Same-sex marriage constitutional ban unlikely to pass
Supported by 55 members in the House, a clear majority in the Senate and the state’s attorney general, a constitutional ban on same-sex marriage would seem like a fairly one-sided issue in the General Assembly. This is Indiana we’re talking about. Nearly seven out of 10 Americans oppose gay marriage, according to several polls taken in the days after the Massachusetts Supreme Court declared that their Legislature must re-write the law to allow gay couples to marry. Of course, the polls show just the opposite in Canada, where same-sex couples are allowed to marry in Ontario and British Columbia. If people in Indiana were polled, I imagine at least seven out of 10 would say they’ve never cared what Canadians think. My guess is people in Indiana would look more American on the question of gay marriage, but you never know. It may be that Advance America, the evangelical Christian group that often works the phones on these sorts of issues, is too busy trying to get its founder, Eric Miller, the GOP nomination for governor. But I’m not seeing an intense pressure brought to bear on the House Democratic leadership that would force them to budge and allow the resolution to come to the floor. At the moment, House leaders, including Speaker of the House Pat Bauer and Rules Committee Chairman Scott Pelath, have taken the position that the resolution is not needed and it will not see the light of day. Supporters of an amendment focus on a court case from Marion County challenging the 1997 state law that bans same-sex marriage or even recognition of marriages from other states or counties. If the Indiana Supreme Court were to overturn Indiana’s law, a constitutional amendment would be the only way to block same-sex marriages. To be fair to supporters of the constitutional amendment, there is something of a deadline looming. If they do not pass a resolution this year, supporters miss an opportunity to get a question on the ballot in 2007. Since a resolution to amend the state Constitution must pass in two separate General Assemblies, they would have to wait to try again until after the next round of House elections, which would get the issue on the ballot no earlier than 2009.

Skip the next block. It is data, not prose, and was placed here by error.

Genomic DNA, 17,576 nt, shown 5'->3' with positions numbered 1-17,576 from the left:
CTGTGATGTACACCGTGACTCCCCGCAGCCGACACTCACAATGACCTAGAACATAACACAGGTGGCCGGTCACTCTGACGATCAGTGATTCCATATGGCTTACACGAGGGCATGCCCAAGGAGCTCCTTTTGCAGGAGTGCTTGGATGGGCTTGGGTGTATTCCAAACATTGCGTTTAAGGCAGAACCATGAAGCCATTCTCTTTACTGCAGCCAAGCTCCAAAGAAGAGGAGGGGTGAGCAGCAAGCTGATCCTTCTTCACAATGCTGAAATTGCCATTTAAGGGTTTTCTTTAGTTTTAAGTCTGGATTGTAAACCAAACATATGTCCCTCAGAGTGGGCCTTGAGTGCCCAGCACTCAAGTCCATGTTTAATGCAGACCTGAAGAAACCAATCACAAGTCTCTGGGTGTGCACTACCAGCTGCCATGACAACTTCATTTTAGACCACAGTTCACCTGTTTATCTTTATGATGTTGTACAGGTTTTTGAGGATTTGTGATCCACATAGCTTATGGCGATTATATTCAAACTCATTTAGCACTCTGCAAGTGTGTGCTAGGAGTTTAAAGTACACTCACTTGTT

Liggett: Topic not finished in Indiana
The issue could show up in the governor’s race. GOP front runner Mitch Daniels supports the constitutional ban. Gov. Joseph Kernan doesn’t. Kernan seemed to indicate earlier that he might be open to some sort of contract, which sounded a bit like a civil union, but he made his position clearer Friday: He supports the current law — no less, but no more. The issue could also put the Democrats’ slender House majority in jeopardy. But even with the genuinely strong feelings on both sides, the pot doesn’t seem to be boiling in the General Assembly. Yet. I asked Rep. Ron Liggett, D-Redkey, about his experience. He may understand the issue better than anyone. As chairman of the Labor Committee, last year Liggett sponsored a bill that would make it illegal to discriminate against gays and lesbians in the workplace. The bill also had a series of rights that included access to health care benefits and inheritance rights that sounded a lot like civil unions. “I was a union carpenter for 17 years and an employer for 14 years. Sometimes I oversimplify things, but if a person is doing their job then they shouldn’t be discriminated against,” Liggett said. With a slight Southern accent and a trade union background, Liggett seemed like an unlikely choice to champion such a bill. It has caused him problems in his conservative rural district. But Liggett’s son Troy, the House speaker’s chief of staff, is openly gay. When he gave his dad an award at a meeting of the Stonewall Democrats, Troy said that, despite his position in the Speaker’s Office, he didn’t even know the bill was coming. His dad had done it on his own. Liggett got the bill through committee. He even had a Republican co-sponsor, Rep. Jerry Torr, R-Carmel. The bill came to the full House, where it went down after a fiery debate. Torr even turned and voted against the bill. Liggett says he is not sure he will try again. He did not introduce a similar bill this year. But he is certain the topic is not finished in Indiana. A conservative group has taken out an ad in the South Bend Tribune telling people in Speaker Bauer’s district that he won’t let the issue come to the floor. So the reaction to same-sex marriage in Indiana could come any day and it could be swift and angry, if people are really upset out there. Or we could see more of what we’ve seen in the last month — a lot of speeches from lawmakers who seem content to go home early and start their campaigns. Who knows? When they get home, lawmakers may find voters are more Canadian than we think. Steve Walsh is the Statehouse reporter for the Gary Post-Tribune.